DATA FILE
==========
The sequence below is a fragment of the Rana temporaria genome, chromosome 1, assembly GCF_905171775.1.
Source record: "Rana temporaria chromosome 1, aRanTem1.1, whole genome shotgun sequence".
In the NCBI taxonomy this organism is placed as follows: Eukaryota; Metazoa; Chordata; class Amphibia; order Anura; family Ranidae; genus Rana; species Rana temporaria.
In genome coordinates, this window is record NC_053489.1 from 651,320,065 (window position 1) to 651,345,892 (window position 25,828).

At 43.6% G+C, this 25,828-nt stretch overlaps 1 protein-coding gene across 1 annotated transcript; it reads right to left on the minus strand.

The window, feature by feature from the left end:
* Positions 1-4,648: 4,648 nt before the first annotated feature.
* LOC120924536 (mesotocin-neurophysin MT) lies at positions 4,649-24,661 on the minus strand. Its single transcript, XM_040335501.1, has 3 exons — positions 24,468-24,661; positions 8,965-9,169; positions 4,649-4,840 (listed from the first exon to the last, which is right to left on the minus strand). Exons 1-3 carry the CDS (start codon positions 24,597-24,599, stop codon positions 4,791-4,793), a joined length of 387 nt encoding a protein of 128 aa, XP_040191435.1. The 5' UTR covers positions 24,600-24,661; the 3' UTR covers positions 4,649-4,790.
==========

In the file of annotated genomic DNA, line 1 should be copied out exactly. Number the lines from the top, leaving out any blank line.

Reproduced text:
The sequence below is a fragment of the Rana temporaria genome, chromosome 1, assembly GCF_905171775.1.